Tax avoidance schemes signed up to by high profile celebrities are back in the news, with specialists at Crowe Clark Whitehill advising those who have not paid the correct amount to take urgent notice as it could have consequences for them.
Many will welcome HMRC’s success in the ‘Icebreaker’ tax avoidance scheme, and the fallout from the ‘Ingenious Media’ scheme which saw many well known names back the British film industry and write-off losses against other income.
The reporting of the facts in the ‘Icebreaker’ case revealed that some wealthy individuals had entered into complex arrangements to avoid paying in the region of £120 million of tax by investing in the music industry.
Despite hearing that the celebrities had invested in the music industry, the Tribunal judge Colin Bishop ruled that the main aim was rather to secure tax relief. He ruled that the claimed tax relief had been inflated by a mechanism of ‘entirely circular’ loans which resulted in the value of the tax claims exceeding the amounts invested.
Simon Warne, Tax Partner at Crowe Clark Whitehill, a leading national audit, tax and advisory firm with offices in Tunbridge Wells and Maidstone, said: “In striking out the scheme the judge ruled he was satisfied that the borrowed sums, a key feature in many avoidance arrangements, were not used for the purpose of the trades. Following that decision, the tax claims were dramatically diminished so as to make the scheme effectively valueless.
“Although the scheme promoters are considering their position, and a further appeal is possible, it appears that HMRC is enjoying the moment and will continue to challenge those who engage in tax avoidance, leading some advisers to stop offering such schemes.”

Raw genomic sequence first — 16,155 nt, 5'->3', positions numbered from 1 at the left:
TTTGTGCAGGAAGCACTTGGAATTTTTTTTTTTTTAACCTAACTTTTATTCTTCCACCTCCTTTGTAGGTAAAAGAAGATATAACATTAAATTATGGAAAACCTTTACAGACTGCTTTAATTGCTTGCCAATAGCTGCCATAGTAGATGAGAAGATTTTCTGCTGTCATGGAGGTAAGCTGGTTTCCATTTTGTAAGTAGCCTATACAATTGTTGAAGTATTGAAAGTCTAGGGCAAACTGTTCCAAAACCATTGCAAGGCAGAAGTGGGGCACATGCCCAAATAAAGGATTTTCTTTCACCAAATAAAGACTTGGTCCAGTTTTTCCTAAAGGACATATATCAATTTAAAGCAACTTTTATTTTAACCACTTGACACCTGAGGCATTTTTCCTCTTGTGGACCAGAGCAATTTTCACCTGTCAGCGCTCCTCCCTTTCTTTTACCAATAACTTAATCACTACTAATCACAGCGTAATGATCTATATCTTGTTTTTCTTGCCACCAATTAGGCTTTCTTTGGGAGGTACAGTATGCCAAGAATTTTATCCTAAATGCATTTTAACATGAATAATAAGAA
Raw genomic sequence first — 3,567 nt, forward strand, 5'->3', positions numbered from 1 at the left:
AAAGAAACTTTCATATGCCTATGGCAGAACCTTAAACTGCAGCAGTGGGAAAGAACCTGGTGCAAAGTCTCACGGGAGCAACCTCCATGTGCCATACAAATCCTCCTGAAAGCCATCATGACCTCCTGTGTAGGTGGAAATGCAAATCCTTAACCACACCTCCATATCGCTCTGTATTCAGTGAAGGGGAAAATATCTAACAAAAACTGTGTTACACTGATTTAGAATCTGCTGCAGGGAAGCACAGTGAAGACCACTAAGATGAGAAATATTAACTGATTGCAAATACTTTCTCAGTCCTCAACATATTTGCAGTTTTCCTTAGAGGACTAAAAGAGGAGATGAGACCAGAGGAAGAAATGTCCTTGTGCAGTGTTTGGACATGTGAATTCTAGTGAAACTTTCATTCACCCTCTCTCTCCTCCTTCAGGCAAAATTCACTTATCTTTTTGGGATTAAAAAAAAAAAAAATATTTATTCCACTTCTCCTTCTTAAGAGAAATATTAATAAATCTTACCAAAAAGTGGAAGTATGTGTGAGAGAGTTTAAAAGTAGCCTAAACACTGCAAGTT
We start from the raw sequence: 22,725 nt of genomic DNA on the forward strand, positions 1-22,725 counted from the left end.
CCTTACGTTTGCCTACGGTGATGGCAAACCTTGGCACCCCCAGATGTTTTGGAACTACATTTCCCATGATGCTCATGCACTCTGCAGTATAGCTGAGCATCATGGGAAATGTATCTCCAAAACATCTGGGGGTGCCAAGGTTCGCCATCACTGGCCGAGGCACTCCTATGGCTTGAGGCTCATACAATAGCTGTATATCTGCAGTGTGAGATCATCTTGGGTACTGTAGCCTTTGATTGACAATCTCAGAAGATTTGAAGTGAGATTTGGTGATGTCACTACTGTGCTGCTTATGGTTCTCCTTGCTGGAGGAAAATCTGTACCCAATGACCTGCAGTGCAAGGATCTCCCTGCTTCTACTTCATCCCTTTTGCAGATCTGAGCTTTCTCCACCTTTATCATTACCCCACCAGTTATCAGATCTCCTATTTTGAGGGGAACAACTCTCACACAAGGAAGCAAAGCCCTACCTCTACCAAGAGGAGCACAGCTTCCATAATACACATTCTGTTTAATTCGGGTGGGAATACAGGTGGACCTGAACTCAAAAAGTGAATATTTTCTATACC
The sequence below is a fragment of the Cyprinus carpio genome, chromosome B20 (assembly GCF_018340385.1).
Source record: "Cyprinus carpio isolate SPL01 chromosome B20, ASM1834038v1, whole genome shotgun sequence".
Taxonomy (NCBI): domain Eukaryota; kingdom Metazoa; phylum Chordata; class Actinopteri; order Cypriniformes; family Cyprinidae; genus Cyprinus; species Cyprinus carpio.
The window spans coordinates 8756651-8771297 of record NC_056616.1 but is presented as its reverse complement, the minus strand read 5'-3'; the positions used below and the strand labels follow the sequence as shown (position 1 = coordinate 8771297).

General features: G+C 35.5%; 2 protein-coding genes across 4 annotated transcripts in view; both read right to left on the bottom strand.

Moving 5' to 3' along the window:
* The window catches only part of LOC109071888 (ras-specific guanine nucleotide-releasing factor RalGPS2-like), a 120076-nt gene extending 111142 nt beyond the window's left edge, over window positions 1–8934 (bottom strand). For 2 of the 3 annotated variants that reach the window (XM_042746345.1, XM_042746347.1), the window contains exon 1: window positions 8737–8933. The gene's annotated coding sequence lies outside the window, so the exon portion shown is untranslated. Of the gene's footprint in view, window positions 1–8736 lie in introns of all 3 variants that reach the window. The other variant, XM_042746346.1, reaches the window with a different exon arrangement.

The ruling will have a significant impact on those 950 individuals, including high profile music industry figures, who invested as partners of these schemes with HMRC likely to issue demands which may include back tax, interest and penalties.
While there will be relatively few businesses and individuals caught up in the Icebreaker case, Crowe Clark Whitehill believes that the ruling could have wider implications, as similar schemes will also be affected by the new Follower Notices tax mechanism.
Simon Warne added: “First announced in the Autumn Statement 2013, Follower Notices are now in force, allowing HMRC to issue a notice to any taxpayer who has, in its view, used a tax avoidance scheme similar to one which it has successfully litigated before the First-tier Tribunal or courts.”
The Follower Notice will require that the taxpayer settles its dispute with HMRC so the tax due will have to be paid. Failure to do so will risk a penalty and payment of the tax in dispute will become due in any case within, normally, 90 days. This represents a significant erosion in the value of tax-avoidance schemes, which previously had allowed users to not pay their tax until the legal process had been exhausted.
Accelerated Payments Notices are another new power under which HMRC can order the taxpayer to pay certain elements of disputed tax before the resolution of any enquiry process. This affects existing avoidance schemes, not just new arrangements going forward, so tax payers who have been in dispute with HMRC for many years will now be receiving demands for the tax which HMRC believes is due.
Simon Warne concluded: “It is clear that HMRC now has greater power to tackle avoidance. While some may consider these new powers a step too far, high tax payers will need to work more closely and earlier with their tax advisers than ever before.”